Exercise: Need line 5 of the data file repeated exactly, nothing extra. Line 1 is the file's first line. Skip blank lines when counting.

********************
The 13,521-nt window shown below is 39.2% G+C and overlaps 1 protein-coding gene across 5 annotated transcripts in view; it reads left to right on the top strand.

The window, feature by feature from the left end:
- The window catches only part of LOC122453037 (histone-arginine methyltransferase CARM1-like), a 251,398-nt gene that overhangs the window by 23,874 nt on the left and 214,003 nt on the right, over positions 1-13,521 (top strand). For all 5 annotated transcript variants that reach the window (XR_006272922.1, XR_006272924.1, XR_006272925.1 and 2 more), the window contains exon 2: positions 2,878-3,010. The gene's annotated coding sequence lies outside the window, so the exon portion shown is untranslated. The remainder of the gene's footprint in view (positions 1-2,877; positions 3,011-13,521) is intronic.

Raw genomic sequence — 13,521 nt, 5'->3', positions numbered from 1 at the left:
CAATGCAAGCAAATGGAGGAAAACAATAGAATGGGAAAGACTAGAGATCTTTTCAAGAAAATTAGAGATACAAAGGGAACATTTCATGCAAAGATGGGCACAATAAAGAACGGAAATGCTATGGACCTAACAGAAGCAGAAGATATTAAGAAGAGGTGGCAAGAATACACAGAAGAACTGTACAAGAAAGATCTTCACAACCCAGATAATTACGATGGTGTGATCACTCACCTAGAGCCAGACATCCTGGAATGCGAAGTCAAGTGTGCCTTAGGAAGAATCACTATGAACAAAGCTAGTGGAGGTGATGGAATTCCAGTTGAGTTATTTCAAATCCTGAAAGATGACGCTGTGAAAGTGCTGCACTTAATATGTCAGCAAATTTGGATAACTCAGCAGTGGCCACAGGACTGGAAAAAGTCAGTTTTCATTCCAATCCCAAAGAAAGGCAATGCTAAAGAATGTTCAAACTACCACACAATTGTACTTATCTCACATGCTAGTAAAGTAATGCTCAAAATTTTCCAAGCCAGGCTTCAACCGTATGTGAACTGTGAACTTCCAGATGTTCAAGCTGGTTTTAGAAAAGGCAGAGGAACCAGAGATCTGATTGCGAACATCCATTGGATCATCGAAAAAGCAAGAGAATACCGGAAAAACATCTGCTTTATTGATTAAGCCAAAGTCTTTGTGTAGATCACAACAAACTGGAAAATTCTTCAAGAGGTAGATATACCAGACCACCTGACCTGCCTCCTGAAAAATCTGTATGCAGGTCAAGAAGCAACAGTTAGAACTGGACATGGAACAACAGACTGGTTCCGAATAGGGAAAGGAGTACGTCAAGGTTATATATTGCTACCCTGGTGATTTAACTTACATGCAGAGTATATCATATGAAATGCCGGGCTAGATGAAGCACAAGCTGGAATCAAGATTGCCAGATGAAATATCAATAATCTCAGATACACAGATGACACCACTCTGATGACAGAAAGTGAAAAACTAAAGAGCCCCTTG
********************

CAATGCAAGCAAATGGAGGAAAACAATAGAATGGGAAAGACTAGAGATCTTTTCAAGAAAATTAGAGATACAAAGGGAACATTTCATGCAAAGATGGGCACAATAAAGAACGGAAATGCTATGGACCTAACAGAAGCAGAAGATATTAAGAAGAGGTGGCAAGAATACACAGAAGAACTGTACAAGAAAGATCTTCACAACCCAGATAATTACGATGGTGTGATCACTCACCTAGAGCCAGACATCCTGGAATGCGAAGTCAAGTGTGCCTTAGGAAGAATCACTATGAACAAAGCTAGTGGAGGTGATGGAATTCCAGTTGAGTTATTTCAAATCCTGAAAGATGACGCTGTGAAAGTGCTGCACTTAATATGTCAGCAAATTTGGATAACTCAGCAGTGGCCACAGGACTGGAAAAAGTCAGTTTTCATTCCAATCCCAAAGAAAGGCAATGCTAAAGAATGTTCAAACTACCACACAATTGTACTTATCTCACATGCTAGTAAAGTAATGCTCAAAATTTTCCAAGCCAGGCTTCAACCGTATGTGAACTGTGAACTTCCAGATGTTCAAGCTGGTTTTAGAAAAGGCAGAGGAACCAGAGATCTGATTGCGAACATCCATTGGATCATCGAAAAAGCAAGAGAATACCGGAAAAACATCTGCTTTATTGATTAAGCCAAAGTCTTTGTGTAGATCACAACAAACTGGAAAATTCTTCAAGAGGTAGATATACCAGACCACCTGACCTGCCTCCTGAAAAATCTGTATGCAGGTCAAGAAGCAACAGTTAGAACTGGACATGGAACAACAGACTGGTTCCGAATAGGGAAAGGAGTACGTCAAGGTTATATATTGCTACCCTGGTGATTTAACTTACATGCAGAGTATATCATATGAAATGCCGGGCTAGATGAAGCACAAGCTGGAATCAAGATTGCCAGATGAAATATCAATAATCTCAGATACACAGATGACACCACTCTGATGACAGAAAGTGAAAAACTAAAGAGCCCCTTG